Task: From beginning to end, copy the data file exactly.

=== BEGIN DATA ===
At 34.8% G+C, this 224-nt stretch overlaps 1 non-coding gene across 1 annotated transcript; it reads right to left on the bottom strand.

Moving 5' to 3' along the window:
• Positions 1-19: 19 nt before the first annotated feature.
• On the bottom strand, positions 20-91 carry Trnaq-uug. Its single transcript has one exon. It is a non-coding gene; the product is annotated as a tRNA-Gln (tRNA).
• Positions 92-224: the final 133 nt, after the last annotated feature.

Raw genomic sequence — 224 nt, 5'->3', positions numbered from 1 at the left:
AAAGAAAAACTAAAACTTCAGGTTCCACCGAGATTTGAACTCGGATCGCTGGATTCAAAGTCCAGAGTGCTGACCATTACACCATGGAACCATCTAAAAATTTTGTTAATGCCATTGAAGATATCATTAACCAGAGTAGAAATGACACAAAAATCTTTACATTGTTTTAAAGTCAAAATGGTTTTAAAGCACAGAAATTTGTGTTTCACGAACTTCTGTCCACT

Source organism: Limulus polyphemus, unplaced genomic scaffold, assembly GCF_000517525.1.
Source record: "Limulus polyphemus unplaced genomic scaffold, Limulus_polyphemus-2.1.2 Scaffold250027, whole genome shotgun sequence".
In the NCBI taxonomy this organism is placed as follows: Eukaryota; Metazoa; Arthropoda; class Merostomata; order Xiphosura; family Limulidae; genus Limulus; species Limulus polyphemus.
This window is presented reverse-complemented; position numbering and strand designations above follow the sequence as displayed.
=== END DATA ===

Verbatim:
At 34.8% G+C, this 224-nt stretch overlaps 1 non-coding gene across 1 annotated transcript; it reads right to left on the bottom strand.

Moving 5' to 3' along the window:
• Positions 1-19: 19 nt before the first annotated feature.
• On the bottom strand, positions 20-91 carry Trnaq-uug. Its single transcript has one exon. It is a non-coding gene; the product is annotated as a tRNA-Gln (tRNA).
• Positions 92-224: the final 133 nt, after the last annotated feature.

Raw genomic sequence — 224 nt, 5'->3', positions numbered from 1 at the left:
AAAGAAAAACTAAAACTTCAGGTTCCACCGAGATTTGAACTCGGATCGCTGGATTCAAAGTCCAGAGTGCTGACCATTACACCATGGAACCATCTAAAAATTTTGTTAATGCCATTGAAGATATCATTAACCAGAGTAGAAATGACACAAAAATCTTTACATTGTTTTAAAGTCAAAATGGTTTTAAAGCACAGAAATTTGTGTTTCACGAACTTCTGTCCACT

Source organism: Limulus polyphemus, unplaced genomic scaffold, assembly GCF_000517525.1.
Source record: "Limulus polyphemus unplaced genomic scaffold, Limulus_polyphemus-2.1.2 Scaffold250027, whole genome shotgun sequence".
In the NCBI taxonomy this organism is placed as follows: Eukaryota; Metazoa; Arthropoda; class Merostomata; order Xiphosura; family Limulidae; genus Limulus; species Limulus polyphemus.
This window is presented reverse-complemented; position numbering and strand designations above follow the sequence as displayed.